When most people talk about “The Enterprise”, they are referring to large corporate establishments. We all know it is a fictional craft sailing through the far reaches of space to “boldly go where no person has gone before”.[You either hate me or love me at this point]
All kidding aside, I recently engaged in a discussion with a friend where they asked if Cloak Labs works for “The Enterprise”. I am assuming that he meant corporations in the traditional sense, and when I responded that our customers in the Health Care space are enterprise customers, he looked at me with dismay.
When most people hear “The Enterprise”, they think of supply chain management, financial transactions and CRM tools to name a few. Rarely do I hear people mention Health Care (Health Care Networks, hospitals, physician groups, clinics, state agencies, etc.) when describing who their enterprise customers are.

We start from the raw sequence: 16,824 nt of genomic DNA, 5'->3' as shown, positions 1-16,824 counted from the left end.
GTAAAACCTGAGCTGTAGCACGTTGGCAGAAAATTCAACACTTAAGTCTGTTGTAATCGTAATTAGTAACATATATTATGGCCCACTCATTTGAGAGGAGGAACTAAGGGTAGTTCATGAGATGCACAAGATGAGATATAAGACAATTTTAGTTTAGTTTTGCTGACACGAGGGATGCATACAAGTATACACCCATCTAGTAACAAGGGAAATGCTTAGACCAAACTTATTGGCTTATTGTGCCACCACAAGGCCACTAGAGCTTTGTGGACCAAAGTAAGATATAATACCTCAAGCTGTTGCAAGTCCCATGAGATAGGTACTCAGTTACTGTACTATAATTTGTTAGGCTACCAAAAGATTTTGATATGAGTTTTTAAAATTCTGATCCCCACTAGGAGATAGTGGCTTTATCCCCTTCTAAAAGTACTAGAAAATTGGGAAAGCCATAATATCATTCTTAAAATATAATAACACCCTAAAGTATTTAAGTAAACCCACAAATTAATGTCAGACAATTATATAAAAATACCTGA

In large part, I think this is due to the Health Care industry historically being late adopters of technology, and thus viewed as an outsider to The Enterprise discussion. With the recent stimulus funding, passing of the HITECH Act and stricter HIPAA compliance regulations, the Health Care industry is consuming enterprise grade applications and systems on a unparalleled scale and quickly is gaining a lot of attention by business and solution providers who wish to pander their goods to anyone and everyone in Health Care.
Where there can be a parallel drawn is to the late 80s (through today), when businesses began leveraging the Internet to connect to other systems within their trading community or across their organization (think EDI, Lease Lines, VANs, MFT, etc.). The Health Care industry is being challenged by a similar problem in that they are required to connect all systems to the health information exchange to allow for secure digital transmission and ubiquitous access to electronic health records.
While many still do not think of the Health Care industry as an enterprise-class market, it is hard to ignore how much focus companies like GE, IBM, and Intuit are putting into this space, signaling that the major players of enterprise grade solutions have a different perspective on what is and is not “enterprise”.